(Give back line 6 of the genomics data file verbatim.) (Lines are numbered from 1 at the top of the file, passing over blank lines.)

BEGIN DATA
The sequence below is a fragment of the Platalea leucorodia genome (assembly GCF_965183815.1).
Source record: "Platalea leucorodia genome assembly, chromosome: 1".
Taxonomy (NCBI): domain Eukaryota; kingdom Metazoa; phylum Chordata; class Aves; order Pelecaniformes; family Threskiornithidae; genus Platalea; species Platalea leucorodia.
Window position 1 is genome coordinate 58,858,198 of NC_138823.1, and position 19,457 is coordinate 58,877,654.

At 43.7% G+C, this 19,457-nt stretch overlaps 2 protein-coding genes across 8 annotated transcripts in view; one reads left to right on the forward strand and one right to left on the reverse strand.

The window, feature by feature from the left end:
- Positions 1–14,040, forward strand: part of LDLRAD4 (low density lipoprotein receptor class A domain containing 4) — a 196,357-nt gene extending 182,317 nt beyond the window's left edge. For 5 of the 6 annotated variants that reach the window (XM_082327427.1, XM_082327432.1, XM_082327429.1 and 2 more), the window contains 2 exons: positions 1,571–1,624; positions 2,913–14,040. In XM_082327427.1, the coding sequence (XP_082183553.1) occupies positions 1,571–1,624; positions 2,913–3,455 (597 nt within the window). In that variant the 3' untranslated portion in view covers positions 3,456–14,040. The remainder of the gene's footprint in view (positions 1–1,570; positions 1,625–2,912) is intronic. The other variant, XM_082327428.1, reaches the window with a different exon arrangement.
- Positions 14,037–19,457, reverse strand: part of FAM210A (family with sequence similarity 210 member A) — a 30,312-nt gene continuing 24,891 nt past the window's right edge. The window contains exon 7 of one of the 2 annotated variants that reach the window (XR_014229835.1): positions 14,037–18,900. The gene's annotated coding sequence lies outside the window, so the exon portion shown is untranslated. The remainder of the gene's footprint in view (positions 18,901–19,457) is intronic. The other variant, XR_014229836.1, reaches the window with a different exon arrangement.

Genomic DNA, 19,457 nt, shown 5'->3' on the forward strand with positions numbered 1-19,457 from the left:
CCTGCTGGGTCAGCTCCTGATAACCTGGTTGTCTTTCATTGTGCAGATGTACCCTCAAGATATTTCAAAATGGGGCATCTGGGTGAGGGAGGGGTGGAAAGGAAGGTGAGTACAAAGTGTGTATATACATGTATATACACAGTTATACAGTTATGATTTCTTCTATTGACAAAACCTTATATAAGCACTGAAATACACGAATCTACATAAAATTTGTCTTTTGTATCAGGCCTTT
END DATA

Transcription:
The window, feature by feature from the left end: